If you have diabetes then you probably know who serious it is to develop foot ulcers. One of the most frequent long term complications for diabetic people is in fact problems with their feet. Many diabetics come down with peripheral neuropathy and peripheral artery disease each of which makes the effects of diabetes even more pronounced. When these complications lead to open wounds the struggles associated with healing them mount. That’s why the best way to treat diabetic foot ulcers is to prevent them in the first place by wearing the right shoes at all times.
The simple fact of the matter is that foot ulcers wouldn’t really be a problem if blood circulation in the feet was better. Most foot ulcers occur because circulation in the feet is poor enough to make the healing process slow. People with normal blood sugar levels don’t often get peripheral artery disease so they don’t have too much to worry about when it comes to dealing with wounds that don’t want to heal but this is not the case for diabetics.
For long term diabetics, short of reversing diabetes, the best way to treat diabetic foot ulcers is to prevent new ulcers and sores from forming by protecting your feet and by promoting healthy blood circulation in the feet by wearing the right shoes and cleaning wounds topically. Cholesterol plays a role in closing arteries off in the feet so making sure to stay on top of your diet may have some role in improving circulation and promoting healthy foot ulcer healing.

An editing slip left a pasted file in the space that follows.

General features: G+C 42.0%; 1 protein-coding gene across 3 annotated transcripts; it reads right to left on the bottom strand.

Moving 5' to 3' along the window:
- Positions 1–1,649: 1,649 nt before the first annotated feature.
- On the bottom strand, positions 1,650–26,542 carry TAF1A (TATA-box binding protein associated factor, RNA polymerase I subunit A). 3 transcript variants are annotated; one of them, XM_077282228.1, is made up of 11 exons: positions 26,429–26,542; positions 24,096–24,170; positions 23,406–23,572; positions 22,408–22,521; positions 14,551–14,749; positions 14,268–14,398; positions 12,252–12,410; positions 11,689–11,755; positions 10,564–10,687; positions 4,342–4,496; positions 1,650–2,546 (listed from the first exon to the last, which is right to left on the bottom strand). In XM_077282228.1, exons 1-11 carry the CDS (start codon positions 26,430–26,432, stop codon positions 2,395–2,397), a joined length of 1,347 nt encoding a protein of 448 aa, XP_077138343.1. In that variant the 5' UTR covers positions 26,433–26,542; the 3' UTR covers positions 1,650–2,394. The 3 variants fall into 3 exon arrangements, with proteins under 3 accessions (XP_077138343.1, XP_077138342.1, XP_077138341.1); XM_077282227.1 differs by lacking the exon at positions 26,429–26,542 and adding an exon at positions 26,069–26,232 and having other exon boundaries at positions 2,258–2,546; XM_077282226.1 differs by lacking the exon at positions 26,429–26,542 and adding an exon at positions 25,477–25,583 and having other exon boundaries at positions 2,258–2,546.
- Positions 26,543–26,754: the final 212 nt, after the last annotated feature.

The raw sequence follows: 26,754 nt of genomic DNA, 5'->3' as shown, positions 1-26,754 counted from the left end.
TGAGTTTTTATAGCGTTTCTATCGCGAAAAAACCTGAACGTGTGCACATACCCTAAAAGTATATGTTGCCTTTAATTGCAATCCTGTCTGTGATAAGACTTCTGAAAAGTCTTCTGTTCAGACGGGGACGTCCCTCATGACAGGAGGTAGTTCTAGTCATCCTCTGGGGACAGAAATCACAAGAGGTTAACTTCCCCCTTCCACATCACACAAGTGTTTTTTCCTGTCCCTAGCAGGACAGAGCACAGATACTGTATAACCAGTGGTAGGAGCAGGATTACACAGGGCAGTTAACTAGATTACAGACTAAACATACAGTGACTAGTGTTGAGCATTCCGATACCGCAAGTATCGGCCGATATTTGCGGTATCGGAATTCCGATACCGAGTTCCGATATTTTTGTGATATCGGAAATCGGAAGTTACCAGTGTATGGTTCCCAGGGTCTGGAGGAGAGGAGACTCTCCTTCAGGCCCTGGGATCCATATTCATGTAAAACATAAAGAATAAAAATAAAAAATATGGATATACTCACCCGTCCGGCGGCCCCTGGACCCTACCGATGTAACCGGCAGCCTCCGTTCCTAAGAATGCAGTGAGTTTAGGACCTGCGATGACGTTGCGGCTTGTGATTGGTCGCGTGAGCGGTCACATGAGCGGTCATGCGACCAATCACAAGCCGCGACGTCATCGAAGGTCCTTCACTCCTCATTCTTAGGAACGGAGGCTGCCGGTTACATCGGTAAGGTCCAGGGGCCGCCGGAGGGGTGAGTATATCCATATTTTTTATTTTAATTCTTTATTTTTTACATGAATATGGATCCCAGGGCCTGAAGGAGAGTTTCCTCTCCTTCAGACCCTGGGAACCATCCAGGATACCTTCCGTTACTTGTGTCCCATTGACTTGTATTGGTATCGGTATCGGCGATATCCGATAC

The right diabetic shoes can help to improve circulation by being wider throughout the foot and non-binding in the ankle. They should also be easy to take on and off so that you can easily see and treat wounds throughout the day. A wound shouldn’t ever completely dry but it does need fresh air periodically. Spend a bit more on good diabetic shoes and practice good wound treatment and you should see fewer and less serious foot ulcers in the future.